Yesterday’s security breach at the United States Securities and Exchange Commission (SEC), which led to the dissemination of false information about the approval of spot Bitcoin ETFs, has prompted a rigorous inquiry by US Senators J.D. Vance and Thom Tillis. In a detailed letter to SEC Chairman Gary Gensler, the senators have outlined specific demands and deadlines for the SEC to provide clarity and explanations regarding this significant incident.
Fake Spot Bitcoin ETF Post: What Happened? The senators’ letter, dated January 9, 2024, begins with a direct address of concern about the SEC’s communication practices: “We write to express concern and request clarity regarding the Securities and Exchange Commission’s social media communications about its approval of Bitcoin exchange-traded funds.”
They elaborate on the consequences of the false announcement, emphasizing the resultant market volatility and the confusion among investors. The senators underscore the critical nature of the SEC’s role and its responsibilities, stating: “These developments raise serious concerns regarding the Commission’s internal cybersecurity procedures and are antithetical to the Commission’s trip mission to protect investors, maintain fair, orderly, and efficient markets, and facilitate capital formation.”
The letter sets forth specific questions and demands a comprehensive briefing, including a detailed explanation of the nature of the errant announcement, including whether it was made by an SEC employee or an external entity as well as a clarification on whether the SEC has made an official decision regarding the approval of Bitcoin ETFs.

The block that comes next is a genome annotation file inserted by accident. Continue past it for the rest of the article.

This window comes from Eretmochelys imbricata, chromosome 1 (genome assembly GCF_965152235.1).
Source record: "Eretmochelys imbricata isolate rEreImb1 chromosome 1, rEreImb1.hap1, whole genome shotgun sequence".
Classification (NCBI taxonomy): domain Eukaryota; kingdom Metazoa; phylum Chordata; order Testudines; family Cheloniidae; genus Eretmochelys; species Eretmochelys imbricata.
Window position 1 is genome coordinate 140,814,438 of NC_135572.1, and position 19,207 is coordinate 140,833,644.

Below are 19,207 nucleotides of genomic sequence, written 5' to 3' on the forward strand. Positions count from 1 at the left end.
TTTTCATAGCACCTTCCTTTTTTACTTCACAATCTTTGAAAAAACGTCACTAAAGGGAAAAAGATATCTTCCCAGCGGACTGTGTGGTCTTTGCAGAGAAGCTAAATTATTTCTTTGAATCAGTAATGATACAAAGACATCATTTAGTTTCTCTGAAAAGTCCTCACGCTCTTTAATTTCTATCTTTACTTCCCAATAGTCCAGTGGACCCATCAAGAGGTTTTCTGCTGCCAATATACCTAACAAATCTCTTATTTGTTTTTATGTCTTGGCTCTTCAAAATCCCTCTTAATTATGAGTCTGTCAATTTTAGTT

Moreover, the US Senators seek information on how the incident might affect the SEC’s timeline for a final decision on Bitcoin ETFs, an outline of the SEC’s plan to investigate the error and strategies for rectifying any financial losses incurred by investors due to the misleading announcement.
Furthermore, the senators have imposed a stringent deadline for the SEC to respond to these queries, stating: “To better understand the nature of the breach and surrounding details, please provide a briefing to my staff as soon as possible, but no later than January 23, 2024.
More US Senators Will Seek Answers Ron Hammond, director of government relations at the Blockchain Association, has speculated that more US senators are likely to call for an explanation.
First congressional letter on the SEC hack is out and expect several more tomorrow https://t.co/z96uI8f1lK
— Ron Hammond (@RonwHammond) January 10, 2024
Senators Cynthia Lummis and Bill Hagerty also commented on the situation. Senator Lummis emphasized the severity of the issue on X: “Fraudulent announcements, like the one that was made on the SEC’s social media, can manipulate markets. We need transparency on what happened.”
Echoing this sentiment, Senator Hagerty demanded accountability, stating: “Just like the SEC would demand accountability from a public company if they made such a colossal market-moving mistake, Congress needs answers on what just happened. This is unacceptable.”
Security Breach Or SEC Lapse? X’s internal investigation revealed a critical lapse in the SEC’s cybersecurity measures, stating: “Based on our investigation, the compromise was not due to any breach of X’s systems, but rather due to an unidentified individual obtaining control over a phone number associated with the SEC account through a third party.”
But not everyone believes this theory. Among others, Bloomberg ETF expert Eric Balchunas speculated: “I think someone prepped a planned tweet and put the wrong date, bc the tweet would have made PERFECT sense tomorrow at this time. The language sounds legit SEC-ish IMO vs a crypto knucklehead pulling a prank but I guess we’ll see.”
He added that while there’s been some bits of evidence that point to a hack, “I’m sticking with my initial theory (for now) that it came from inside the SEC, a scheduled tweet gone bad..”
At press time, Bitcoin traded at $45,744.
BTC price falls below $46,000, 1-day chart | Source: BTCUSD on TradingView.com Featured image from Shutterstock, chart from TradingView.com